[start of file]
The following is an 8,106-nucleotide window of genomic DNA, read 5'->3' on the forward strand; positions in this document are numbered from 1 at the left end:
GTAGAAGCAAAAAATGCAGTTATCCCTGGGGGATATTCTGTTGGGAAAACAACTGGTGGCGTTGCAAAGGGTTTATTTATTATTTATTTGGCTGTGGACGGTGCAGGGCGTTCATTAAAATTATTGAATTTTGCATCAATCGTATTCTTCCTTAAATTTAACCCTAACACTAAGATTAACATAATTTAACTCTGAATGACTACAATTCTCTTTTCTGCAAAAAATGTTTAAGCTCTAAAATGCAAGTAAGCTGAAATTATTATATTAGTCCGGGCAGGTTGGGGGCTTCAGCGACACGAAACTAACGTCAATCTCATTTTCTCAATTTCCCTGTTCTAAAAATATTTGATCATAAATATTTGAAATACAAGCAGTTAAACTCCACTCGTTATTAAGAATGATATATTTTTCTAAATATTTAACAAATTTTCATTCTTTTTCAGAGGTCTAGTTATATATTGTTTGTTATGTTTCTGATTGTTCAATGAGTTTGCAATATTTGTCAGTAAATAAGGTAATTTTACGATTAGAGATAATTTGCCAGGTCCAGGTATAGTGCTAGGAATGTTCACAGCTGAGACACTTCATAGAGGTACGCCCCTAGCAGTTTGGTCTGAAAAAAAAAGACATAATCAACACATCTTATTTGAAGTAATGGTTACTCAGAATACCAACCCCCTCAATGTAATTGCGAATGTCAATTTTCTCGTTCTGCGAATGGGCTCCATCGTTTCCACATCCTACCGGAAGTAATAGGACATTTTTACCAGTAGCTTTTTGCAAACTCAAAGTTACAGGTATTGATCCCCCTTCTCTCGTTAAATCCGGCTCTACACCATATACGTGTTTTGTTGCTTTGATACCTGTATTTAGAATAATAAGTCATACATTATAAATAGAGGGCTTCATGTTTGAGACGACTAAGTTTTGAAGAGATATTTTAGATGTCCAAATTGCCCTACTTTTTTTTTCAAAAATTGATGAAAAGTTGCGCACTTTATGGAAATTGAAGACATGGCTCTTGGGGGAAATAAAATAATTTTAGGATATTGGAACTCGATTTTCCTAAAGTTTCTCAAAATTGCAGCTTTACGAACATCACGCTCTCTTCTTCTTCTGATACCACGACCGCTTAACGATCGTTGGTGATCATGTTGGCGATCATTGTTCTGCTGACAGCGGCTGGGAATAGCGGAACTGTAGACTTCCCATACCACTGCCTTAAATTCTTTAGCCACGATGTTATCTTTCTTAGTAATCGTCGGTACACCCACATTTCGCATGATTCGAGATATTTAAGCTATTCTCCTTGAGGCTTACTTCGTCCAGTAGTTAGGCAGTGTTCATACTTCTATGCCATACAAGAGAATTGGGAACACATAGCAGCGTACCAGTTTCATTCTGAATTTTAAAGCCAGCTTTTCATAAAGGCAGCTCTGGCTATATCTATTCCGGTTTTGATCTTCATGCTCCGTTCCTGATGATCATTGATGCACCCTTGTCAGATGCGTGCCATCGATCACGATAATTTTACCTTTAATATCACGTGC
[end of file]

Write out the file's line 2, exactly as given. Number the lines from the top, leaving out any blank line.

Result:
GTAGAAGCAAAAAATGCAGTTATCCCTGGGGGATATTCTGTTGGGAAAACAACTGGTGGCGTTGCAAAGGGTTTATTTATTATTTATTTGGCTGTGGACGGTGCAGGGCGTTCATTAAAATTATTGAATTTTGCATCAATCGTATTCTTCCTTAAATTTAACCCTAACACTAAGATTAACATAATTTAACTCTGAATGACTACAATTCTCTTTTCTGCAAAAAATGTTTAAGCTCTAAAATGCAAGTAAGCTGAAATTATTATATTAGTCCGGGCAGGTTGGGGGCTTCAGCGACACGAAACTAACGTCAATCTCATTTTCTCAATTTCCCTGTTCTAAAAATATTTGATCATAAATATTTGAAATACAAGCAGTTAAACTCCACTCGTTATTAAGAATGATATATTTTTCTAAATATTTAACAAATTTTCATTCTTTTTCAGAGGTCTAGTTATATATTGTTTGTTATGTTTCTGATTGTTCAATGAGTTTGCAATATTTGTCAGTAAATAAGGTAATTTTACGATTAGAGATAATTTGCCAGGTCCAGGTATAGTGCTAGGAATGTTCACAGCTGAGACACTTCATAGAGGTACGCCCCTAGCAGTTTGGTCTGAAAAAAAAAGACATAATCAACACATCTTATTTGAAGTAATGGTTACTCAGAATACCAACCCCCTCAATGTAATTGCGAATGTCAATTTTCTCGTTCTGCGAATGGGCTCCATCGTTTCCACATCCTACCGGAAGTAATAGGACATTTTTACCAGTAGCTTTTTGCAAACTCAAAGTTACAGGTATTGATCCCCCTTCTCTCGTTAAATCCGGCTCTACACCATATACGTGTTTTGTTGCTTTGATACCTGTATTTAGAATAATAAGTCATACATTATAAATAGAGGGCTTCATGTTTGAGACGACTAAGTTTTGAAGAGATATTTTAGATGTCCAAATTGCCCTACTTTTTTTTTCAAAAATTGATGAAAAGTTGCGCACTTTATGGAAATTGAAGACATGGCTCTTGGGGGAAATAAAATAATTTTAGGATATTGGAACTCGATTTTCCTAAAGTTTCTCAAAATTGCAGCTTTACGAACATCACGCTCTCTTCTTCTTCTGATACCACGACCGCTTAACGATCGTTGGTGATCATGTTGGCGATCATTGTTCTGCTGACAGCGGCTGGGAATAGCGGAACTGTAGACTTCCCATACCACTGCCTTAAATTCTTTAGCCACGATGTTATCTTTCTTAGTAATCGTCGGTACACCCACATTTCGCATGATTCGAGATATTTAAGCTATTCTCCTTGAGGCTTACTTCGTCCAGTAGTTAGGCAGTGTTCATACTTCTATGCCATACAAGAGAATTGGGAACACATAGCAGCGTACCAGTTTCATTCTGAATTTTAAAGCCAGCTTTTCATAAAGGCAGCTCTGGCTATATCTATTCCGGTTTTGATCTTCATGCTCCGTTCCTGATGATCATTGATGCACCCTTGTCAGATGCGTGCCATCGATCACGATAATTTTACCTTTAATATCACGTGC